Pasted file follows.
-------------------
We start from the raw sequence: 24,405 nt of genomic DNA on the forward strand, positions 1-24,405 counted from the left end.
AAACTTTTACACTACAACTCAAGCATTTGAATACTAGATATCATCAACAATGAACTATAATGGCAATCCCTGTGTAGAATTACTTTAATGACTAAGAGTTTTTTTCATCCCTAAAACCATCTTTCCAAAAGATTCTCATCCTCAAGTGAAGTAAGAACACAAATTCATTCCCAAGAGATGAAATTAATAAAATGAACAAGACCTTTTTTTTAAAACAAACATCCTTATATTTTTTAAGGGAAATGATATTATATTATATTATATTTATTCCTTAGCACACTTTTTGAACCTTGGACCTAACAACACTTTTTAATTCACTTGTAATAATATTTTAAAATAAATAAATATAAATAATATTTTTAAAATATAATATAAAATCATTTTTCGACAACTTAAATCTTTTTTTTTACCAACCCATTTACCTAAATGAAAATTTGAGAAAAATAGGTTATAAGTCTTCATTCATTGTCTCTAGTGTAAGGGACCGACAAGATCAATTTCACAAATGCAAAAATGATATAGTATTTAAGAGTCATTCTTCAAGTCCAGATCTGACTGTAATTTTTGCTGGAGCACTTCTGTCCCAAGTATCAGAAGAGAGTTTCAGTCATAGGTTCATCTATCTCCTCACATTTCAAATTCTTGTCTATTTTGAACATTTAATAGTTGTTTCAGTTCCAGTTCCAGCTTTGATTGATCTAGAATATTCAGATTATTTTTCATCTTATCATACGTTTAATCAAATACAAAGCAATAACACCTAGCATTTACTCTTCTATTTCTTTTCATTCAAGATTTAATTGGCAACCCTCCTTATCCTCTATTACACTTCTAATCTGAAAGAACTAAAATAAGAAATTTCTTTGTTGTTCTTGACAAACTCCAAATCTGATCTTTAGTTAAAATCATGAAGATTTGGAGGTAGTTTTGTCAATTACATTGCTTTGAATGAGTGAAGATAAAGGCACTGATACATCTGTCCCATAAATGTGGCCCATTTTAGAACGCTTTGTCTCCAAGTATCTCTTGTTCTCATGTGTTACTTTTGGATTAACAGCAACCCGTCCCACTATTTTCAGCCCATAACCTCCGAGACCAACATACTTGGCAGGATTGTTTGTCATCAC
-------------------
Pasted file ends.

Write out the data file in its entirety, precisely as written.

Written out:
We start from the raw sequence: 24,405 nt of genomic DNA on the forward strand, positions 1-24,405 counted from the left end.
AAACTTTTACACTACAACTCAAGCATTTGAATACTAGATATCATCAACAATGAACTATAATGGCAATCCCTGTGTAGAATTACTTTAATGACTAAGAGTTTTTTTCATCCCTAAAACCATCTTTCCAAAAGATTCTCATCCTCAAGTGAAGTAAGAACACAAATTCATTCCCAAGAGATGAAATTAATAAAATGAACAAGACCTTTTTTTTAAAACAAACATCCTTATATTTTTTAAGGGAAATGATATTATATTATATTATATTTATTCCTTAGCACACTTTTTGAACCTTGGACCTAACAACACTTTTTAATTCACTTGTAATAATATTTTAAAATAAATAAATATAAATAATATTTTTAAAATATAATATAAAATCATTTTTCGACAACTTAAATCTTTTTTTTTACCAACCCATTTACCTAAATGAAAATTTGAGAAAAATAGGTTATAAGTCTTCATTCATTGTCTCTAGTGTAAGGGACCGACAAGATCAATTTCACAAATGCAAAAATGATATAGTATTTAAGAGTCATTCTTCAAGTCCAGATCTGACTGTAATTTTTGCTGGAGCACTTCTGTCCCAAGTATCAGAAGAGAGTTTCAGTCATAGGTTCATCTATCTCCTCACATTTCAAATTCTTGTCTATTTTGAACATTTAATAGTTGTTTCAGTTCCAGTTCCAGCTTTGATTGATCTAGAATATTCAGATTATTTTTCATCTTATCATACGTTTAATCAAATACAAAGCAATAACACCTAGCATTTACTCTTCTATTTCTTTTCATTCAAGATTTAATTGGCAACCCTCCTTATCCTCTATTACACTTCTAATCTGAAAGAACTAAAATAAGAAATTTCTTTGTTGTTCTTGACAAACTCCAAATCTGATCTTTAGTTAAAATCATGAAGATTTGGAGGTAGTTTTGTCAATTACATTGCTTTGAATGAGTGAAGATAAAGGCACTGATACATCTGTCCCATAAATGTGGCCCATTTTAGAACGCTTTGTCTCCAAGTATCTCTTGTTCTCATGTGTTACTTTTGGATTAACAGCAACCCGTCCCACTATTTTCAGCCCATAACCTCCGAGACCAACATACTTGGCAGGATTGTTTGTCATCAC